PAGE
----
All eyes will be on Tim David, who will be looking to showcase his power-hitting skills, this time in Australia colours. The Singapore-born batter has impressed in various T20 competitions, most recently in the IPL as well, and he’ll be looking to replicate his success on the international stage. His big-hitting skills aside, his ability to take on spinners and quicks alike makes him a must-have in a T20 side. He averages 32.48 with a strike rate of 164.12 in T20s. He is likely to take up the middle-order spot in Stoinis’ absence in this series. But Australia will not be able to accommodate him if both Stoinis and Marsh are fit when the World Cup begins. It’s Smith’s position that appears a bit vulnerable as of now – but he too has the reputation of being the anchor in the XI – so it remains to be seen how Australia fit David into their XI at the World Cup.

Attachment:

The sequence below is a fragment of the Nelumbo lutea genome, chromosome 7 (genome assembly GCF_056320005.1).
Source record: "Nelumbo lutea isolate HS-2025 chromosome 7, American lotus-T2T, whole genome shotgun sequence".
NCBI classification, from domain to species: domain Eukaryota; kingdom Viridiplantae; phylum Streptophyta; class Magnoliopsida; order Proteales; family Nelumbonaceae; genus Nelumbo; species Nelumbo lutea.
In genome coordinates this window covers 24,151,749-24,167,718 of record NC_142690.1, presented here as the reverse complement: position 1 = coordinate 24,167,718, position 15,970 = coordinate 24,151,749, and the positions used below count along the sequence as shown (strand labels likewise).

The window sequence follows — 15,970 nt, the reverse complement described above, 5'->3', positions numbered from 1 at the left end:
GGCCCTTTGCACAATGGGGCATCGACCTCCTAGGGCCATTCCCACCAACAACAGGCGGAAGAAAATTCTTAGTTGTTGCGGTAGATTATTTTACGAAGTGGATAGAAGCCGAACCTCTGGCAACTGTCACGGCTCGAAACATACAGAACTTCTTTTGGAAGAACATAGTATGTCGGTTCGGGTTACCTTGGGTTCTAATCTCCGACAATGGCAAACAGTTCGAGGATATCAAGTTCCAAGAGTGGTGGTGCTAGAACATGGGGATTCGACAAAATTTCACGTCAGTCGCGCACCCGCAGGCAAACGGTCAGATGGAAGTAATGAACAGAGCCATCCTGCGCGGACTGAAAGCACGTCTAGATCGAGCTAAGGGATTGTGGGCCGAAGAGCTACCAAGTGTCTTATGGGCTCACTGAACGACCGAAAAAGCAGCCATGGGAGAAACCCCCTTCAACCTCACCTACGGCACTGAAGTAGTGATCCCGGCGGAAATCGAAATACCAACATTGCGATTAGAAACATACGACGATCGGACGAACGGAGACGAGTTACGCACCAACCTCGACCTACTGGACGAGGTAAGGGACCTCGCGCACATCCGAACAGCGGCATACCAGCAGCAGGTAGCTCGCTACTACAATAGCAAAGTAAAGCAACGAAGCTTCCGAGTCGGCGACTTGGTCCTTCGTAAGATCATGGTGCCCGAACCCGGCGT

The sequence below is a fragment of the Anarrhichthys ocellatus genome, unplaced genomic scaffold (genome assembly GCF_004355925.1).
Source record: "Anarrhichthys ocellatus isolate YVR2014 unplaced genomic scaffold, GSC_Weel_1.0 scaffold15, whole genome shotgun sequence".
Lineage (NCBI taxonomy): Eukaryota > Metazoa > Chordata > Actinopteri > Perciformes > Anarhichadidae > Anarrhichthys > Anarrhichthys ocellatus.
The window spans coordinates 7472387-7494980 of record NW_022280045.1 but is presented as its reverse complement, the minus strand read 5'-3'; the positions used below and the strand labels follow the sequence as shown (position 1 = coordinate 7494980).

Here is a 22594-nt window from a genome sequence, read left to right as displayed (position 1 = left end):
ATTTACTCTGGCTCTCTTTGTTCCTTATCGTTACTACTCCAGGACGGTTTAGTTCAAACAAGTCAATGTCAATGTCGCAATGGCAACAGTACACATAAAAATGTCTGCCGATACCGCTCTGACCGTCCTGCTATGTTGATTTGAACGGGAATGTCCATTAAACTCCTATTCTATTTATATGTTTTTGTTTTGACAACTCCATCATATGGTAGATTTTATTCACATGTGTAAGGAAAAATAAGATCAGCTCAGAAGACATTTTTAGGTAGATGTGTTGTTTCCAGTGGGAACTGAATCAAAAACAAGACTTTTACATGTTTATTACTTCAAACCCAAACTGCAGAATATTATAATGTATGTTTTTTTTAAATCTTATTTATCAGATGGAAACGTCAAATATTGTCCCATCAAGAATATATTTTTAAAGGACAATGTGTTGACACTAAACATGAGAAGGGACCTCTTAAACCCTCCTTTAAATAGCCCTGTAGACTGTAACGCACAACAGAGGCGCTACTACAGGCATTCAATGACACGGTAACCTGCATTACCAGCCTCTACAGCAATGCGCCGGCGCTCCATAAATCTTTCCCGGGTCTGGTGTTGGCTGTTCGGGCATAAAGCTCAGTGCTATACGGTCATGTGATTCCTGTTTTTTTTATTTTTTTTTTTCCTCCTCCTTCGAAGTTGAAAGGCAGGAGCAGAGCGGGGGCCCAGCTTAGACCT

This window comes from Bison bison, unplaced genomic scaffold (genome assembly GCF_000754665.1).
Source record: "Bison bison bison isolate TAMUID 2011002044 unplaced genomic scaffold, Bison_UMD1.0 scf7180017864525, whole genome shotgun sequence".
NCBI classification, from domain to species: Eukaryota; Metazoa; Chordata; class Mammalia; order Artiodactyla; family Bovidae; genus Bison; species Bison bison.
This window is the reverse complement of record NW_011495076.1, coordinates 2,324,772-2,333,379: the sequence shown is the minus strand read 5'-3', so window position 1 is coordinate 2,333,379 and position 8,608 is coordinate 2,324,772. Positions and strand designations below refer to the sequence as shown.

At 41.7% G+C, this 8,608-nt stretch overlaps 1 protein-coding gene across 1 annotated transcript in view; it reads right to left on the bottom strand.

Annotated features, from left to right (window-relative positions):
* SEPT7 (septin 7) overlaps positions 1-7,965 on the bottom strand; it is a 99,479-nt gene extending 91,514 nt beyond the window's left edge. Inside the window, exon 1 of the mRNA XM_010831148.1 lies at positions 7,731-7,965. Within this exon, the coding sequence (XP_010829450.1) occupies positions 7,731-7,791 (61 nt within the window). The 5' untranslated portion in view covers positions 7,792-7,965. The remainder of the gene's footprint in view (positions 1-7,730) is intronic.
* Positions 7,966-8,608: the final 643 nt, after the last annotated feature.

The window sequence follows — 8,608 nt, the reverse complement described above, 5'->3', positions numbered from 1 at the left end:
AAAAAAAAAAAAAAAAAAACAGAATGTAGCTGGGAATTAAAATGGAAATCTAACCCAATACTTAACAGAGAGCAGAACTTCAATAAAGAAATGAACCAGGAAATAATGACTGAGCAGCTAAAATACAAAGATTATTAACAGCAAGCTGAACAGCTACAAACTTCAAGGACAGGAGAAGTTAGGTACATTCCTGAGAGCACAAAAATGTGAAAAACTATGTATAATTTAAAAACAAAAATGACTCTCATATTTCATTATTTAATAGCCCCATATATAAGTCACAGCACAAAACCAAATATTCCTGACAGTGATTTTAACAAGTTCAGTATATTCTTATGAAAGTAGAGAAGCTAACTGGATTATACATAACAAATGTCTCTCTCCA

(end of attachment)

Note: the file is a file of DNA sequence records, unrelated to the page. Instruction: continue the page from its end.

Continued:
Rishabh Pant has not quite been able to live up to the expectations in the T20 format. In T20Is since 2020, he has averaged just 27.63 and has struck at 129.95 in 32 innings. At the Asia Cup, Pant had to be brought into the XI in place of Dinesh Karthik following an injury to Ravindra Jadeja as India wanted a left-hand batter in the middle. But he could only make scores of 17 and 14 against Sri Lanka and Pakistan respectively in the Super 4s. While having Pant and Karthik in the squad offers them flexibility, it looks like India can currently accommodate only one of the two in the XI. Pant will have to make use of his time in the middle in the upcoming T20Is to get back into form before the T20 World Cup.